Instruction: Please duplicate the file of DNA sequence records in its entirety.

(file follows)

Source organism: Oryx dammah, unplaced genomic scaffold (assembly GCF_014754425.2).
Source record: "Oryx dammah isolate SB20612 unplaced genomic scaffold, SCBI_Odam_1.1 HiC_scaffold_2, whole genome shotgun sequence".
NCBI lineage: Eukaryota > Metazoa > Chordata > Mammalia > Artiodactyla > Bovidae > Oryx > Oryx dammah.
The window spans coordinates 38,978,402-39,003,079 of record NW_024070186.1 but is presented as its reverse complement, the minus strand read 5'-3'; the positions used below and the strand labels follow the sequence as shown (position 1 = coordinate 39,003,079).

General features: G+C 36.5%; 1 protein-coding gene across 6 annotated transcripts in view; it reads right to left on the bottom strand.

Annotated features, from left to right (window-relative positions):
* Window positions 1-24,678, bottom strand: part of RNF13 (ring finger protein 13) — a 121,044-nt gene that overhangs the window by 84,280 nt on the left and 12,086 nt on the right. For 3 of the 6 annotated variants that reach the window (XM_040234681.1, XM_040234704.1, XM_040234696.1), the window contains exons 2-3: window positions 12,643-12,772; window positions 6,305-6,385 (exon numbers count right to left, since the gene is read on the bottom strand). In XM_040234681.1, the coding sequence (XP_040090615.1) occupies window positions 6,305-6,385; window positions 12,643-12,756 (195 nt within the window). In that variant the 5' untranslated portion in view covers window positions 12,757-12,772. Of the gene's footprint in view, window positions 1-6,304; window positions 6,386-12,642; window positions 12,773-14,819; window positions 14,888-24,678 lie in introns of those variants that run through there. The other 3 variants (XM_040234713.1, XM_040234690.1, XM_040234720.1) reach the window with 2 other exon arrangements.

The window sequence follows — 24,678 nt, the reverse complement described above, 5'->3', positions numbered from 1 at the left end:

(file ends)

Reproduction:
Source organism: Oryx dammah, unplaced genomic scaffold (assembly GCF_014754425.2).
Source record: "Oryx dammah isolate SB20612 unplaced genomic scaffold, SCBI_Odam_1.1 HiC_scaffold_2, whole genome shotgun sequence".
NCBI lineage: Eukaryota > Metazoa > Chordata > Mammalia > Artiodactyla > Bovidae > Oryx > Oryx dammah.
The window spans coordinates 38,978,402-39,003,079 of record NW_024070186.1 but is presented as its reverse complement, the minus strand read 5'-3'; the positions used below and the strand labels follow the sequence as shown (position 1 = coordinate 39,003,079).

General features: G+C 36.5%; 1 protein-coding gene across 6 annotated transcripts in view; it reads right to left on the bottom strand.

Annotated features, from left to right (window-relative positions):
* Window positions 1-24,678, bottom strand: part of RNF13 (ring finger protein 13) — a 121,044-nt gene that overhangs the window by 84,280 nt on the left and 12,086 nt on the right. For 3 of the 6 annotated variants that reach the window (XM_040234681.1, XM_040234704.1, XM_040234696.1), the window contains exons 2-3: window positions 12,643-12,772; window positions 6,305-6,385 (exon numbers count right to left, since the gene is read on the bottom strand). In XM_040234681.1, the coding sequence (XP_040090615.1) occupies window positions 6,305-6,385; window positions 12,643-12,756 (195 nt within the window). In that variant the 5' untranslated portion in view covers window positions 12,757-12,772. Of the gene's footprint in view, window positions 1-6,304; window positions 6,386-12,642; window positions 12,773-14,819; window positions 14,888-24,678 lie in introns of those variants that run through there. The other 3 variants (XM_040234713.1, XM_040234690.1, XM_040234720.1) reach the window with 2 other exon arrangements.

The window sequence follows — 24,678 nt, the reverse complement described above, 5'->3', positions numbered from 1 at the left end: